I was a little surprised by how noisy the chain and tensioner appeared to be. It might be that something is rubbing. I think I will have my LBS take a look at it. One thing for sure is that the wheels need truing. I was trying to locate the noise by spinning the wheels with the bike on the car rack. Hard to say, but I can see the wheels are not true as they spin. Also, when I stood and accelerated it seemed to me that I heard and felt the knobbies in the rear. I can't tell if they are rubbing too. I'll see what the LBS says.
    "You don't stop riding when you get old, you get old when you stop riding." ~KRob

  5. #5
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    BikePedia - 1996 Cannondale M900 Complete Bicycle

    $1200 msrp new, still seems way too high for 1996

  6. #6
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    Quote Originally Posted by LittleBuddy View Post
    BikePedia - 1996 Cannondale M900 Complete Bicycle

    $1200 msrp new, still seems way too high for 1996
    Yeah, whatever...I'm just going off what he told me. He was probably exaggerating. I know he added the Manitou fork at time of purchase and some other stuff so who knows.....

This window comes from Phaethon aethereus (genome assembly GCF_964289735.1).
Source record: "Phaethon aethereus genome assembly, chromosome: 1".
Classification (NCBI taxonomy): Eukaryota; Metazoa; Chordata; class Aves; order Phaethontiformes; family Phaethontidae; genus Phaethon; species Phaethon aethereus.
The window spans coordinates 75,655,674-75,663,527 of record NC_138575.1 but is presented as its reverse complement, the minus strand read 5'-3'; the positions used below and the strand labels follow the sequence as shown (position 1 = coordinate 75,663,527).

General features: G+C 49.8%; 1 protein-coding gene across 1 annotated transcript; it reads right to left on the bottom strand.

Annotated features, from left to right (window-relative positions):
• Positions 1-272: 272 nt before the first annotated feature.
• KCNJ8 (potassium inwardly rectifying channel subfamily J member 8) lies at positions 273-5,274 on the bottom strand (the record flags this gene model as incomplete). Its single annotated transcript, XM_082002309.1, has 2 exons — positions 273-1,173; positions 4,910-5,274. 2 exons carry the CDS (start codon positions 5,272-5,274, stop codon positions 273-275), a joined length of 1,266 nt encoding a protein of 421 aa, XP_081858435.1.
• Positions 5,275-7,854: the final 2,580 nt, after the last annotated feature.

"You don't stop riding when you get old, you get old when you stop riding." ~KRob

  7. #7
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    Looks good. Love re-purposing bikes like that.
    As far as the noisy chain goes, most of that can be removed with slight adjustments. Need to slowly turn the pedals in a stand and watch as the teeth pick up the chain on the chainring, cog and tensioner pulley. If you see the side plates of the chain touching any of the teeth, that will cause noise and extra wear. Some time and patience can get those things really quiet. Also, I have found those cheaper stamped cogs to be a bit noisier than a good machined cog (maybe 10% louder). Ride for a few months/years to find what gearing combo you like and then buy a Surly cog or similar.
    '15 Soma Wolverine '12 Soma Analog SS '10 Transition TransAM '07 Felt F1X '97 Schwinn Mesa SS '89 Fuji Saratoga '86 Fuji Club

  8. #8
    Ride,Smile, Pedal Damn it
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    Great work. I'm sure bike is happy to see some action again.

  9. #9
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    If that's the forte ss kit that's what I use also. It was sooooo loud! Your lbs can throw some Phil wood in the body and it will alleviate almost all noise. That's if your chainline is straight.

  10. #10
    Bro Mountainbiker
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    badass! My buddy and co worker just turned an old cannondale just like that into a cross bike. 700c x 32mm and everything. It rides really well! But he went with 1x7 set up. Not ready for the leap I guess.
    Raised in a Chicken-Coop by Chickens